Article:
This Wednesday morning the murder of Argenis Yatacué and her husband Marcelino Yatacué Ipia was known, according to the complaint carried out by the Fabric for the Defense of Life and Human Rights. The woman was teacher and indigenous authority from the Páez de Corinto reservation, in the Colombian department of Cauca.
The couple was attacked and killed by armed men at the entrance to the northern part of Corinto. Later, members of the Indigenous Guard arrived at the crime scene to initiate the investigation leading to the location of the perpetrators.
Next to the lifeless bodies a sign was found that read: “For the death of Cortico, ELN”, implying that the double murder was a reprisal after the death of an alleged member of the National Liberation Army (ELN) guerrilla, according to they report Colombian media.
1/2 “Our rejection, pain and rejection of the double murder in Corinto, Cauca, of Professor Sa’t We’sx, ancestral authority of the Páez de Corinto reservation Argenis Yatacué, and her partner, Marcelino Yatacué Ipia, who resided in the Media Naranja village “, Defensor Camargo. pic.twitter.com/Q2JTveqIyq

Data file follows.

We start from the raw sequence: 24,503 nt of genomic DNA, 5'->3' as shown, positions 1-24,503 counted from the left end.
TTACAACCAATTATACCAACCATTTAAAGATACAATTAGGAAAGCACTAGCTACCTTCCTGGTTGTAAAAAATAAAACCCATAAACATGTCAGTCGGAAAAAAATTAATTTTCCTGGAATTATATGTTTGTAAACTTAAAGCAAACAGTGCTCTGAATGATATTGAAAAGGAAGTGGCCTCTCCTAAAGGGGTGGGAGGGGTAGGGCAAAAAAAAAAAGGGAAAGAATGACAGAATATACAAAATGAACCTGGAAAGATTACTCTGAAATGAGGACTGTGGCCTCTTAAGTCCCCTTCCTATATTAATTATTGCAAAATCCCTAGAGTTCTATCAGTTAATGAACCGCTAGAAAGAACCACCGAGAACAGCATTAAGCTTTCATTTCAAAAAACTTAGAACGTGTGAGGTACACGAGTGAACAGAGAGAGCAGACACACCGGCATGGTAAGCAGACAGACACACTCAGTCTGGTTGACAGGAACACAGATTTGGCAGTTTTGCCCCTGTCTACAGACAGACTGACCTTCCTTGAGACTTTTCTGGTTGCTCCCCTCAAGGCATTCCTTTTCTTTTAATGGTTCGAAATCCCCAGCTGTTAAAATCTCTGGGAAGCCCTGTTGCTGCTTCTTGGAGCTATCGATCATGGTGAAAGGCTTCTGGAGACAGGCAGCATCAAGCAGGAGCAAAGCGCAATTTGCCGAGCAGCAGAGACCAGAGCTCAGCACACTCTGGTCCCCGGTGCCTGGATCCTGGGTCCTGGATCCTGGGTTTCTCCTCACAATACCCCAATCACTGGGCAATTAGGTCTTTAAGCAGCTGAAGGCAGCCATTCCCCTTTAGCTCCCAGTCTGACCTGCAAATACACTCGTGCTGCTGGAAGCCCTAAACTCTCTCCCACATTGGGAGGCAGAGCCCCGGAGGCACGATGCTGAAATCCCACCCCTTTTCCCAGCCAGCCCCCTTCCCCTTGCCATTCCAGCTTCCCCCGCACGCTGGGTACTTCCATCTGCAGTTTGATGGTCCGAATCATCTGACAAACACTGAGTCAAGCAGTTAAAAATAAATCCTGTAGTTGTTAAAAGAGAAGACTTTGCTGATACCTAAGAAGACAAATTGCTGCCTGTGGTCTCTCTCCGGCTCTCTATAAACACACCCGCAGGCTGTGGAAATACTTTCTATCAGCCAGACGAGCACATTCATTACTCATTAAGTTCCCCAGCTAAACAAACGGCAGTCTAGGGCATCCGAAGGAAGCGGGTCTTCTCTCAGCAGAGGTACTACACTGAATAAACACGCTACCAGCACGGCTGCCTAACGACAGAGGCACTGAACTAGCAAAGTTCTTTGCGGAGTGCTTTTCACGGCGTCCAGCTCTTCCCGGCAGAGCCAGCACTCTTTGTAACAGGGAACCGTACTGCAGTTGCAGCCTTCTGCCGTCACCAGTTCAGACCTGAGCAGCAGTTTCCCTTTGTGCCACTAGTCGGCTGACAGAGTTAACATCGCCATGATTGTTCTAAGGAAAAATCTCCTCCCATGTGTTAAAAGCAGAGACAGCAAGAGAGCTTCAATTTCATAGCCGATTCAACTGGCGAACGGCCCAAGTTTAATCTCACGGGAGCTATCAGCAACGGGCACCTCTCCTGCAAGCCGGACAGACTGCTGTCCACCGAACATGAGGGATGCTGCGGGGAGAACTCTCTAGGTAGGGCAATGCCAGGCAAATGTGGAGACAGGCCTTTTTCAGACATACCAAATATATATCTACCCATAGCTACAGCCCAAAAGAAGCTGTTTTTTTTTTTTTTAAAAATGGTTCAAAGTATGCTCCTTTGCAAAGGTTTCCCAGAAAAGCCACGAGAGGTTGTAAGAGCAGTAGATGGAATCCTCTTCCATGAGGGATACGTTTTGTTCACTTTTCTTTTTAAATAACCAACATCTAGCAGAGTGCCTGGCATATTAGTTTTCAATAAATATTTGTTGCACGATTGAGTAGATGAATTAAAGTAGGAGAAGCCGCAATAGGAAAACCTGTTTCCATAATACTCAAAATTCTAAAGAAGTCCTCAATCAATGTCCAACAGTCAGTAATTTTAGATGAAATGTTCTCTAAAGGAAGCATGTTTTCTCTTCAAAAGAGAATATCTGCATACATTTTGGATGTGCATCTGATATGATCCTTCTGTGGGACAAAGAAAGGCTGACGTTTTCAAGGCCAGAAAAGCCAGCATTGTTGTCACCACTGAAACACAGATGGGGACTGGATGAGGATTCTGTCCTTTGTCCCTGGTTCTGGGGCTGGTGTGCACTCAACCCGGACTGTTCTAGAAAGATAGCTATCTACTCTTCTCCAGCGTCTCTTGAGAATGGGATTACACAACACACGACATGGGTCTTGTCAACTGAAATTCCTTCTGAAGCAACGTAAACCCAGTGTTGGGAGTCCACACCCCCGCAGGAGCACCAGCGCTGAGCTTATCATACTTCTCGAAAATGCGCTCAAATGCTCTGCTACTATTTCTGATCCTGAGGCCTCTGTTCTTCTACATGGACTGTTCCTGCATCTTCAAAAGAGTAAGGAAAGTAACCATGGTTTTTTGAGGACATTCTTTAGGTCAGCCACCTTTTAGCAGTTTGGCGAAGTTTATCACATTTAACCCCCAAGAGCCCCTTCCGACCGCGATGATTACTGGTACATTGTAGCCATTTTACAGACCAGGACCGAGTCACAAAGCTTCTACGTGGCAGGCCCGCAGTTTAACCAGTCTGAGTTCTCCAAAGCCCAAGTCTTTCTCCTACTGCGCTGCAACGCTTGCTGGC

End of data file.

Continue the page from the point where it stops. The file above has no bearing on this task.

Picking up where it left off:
– Ombudsman’s Office (@DefensoriaCol) June 9, 2021
The north of Cauca is one of the most militarized areas of the country, and in fact, the Ombudsman’s Office had already warned since 2018 about the risk situation that existed in the area, with the presence of ELN structures, dissident groups from the FARC and the EPL (Popular Liberation Army), among others. .
Through a release, the Ombudsman’s Office “deeply” regretted the events and stated that Argenis “was a staunch defender of the rights of children and adolescents, for whom she raised her voice against the forced recruitment“Likewise, the body demanded” speed and justice for her, her partner and all the victims of the violence. “
Between 2019 and 2020, six women with political leadership were assassinated in Cauca and four of them were indigenous. It is estimated that this year in Colombia, until the end of May, 67 social leaders have lost their lives violently, and a total of 1,185 since the signing of the Peace Accords in 2016, according to the Institute of Studies for Development and Peace (INDEPAZ).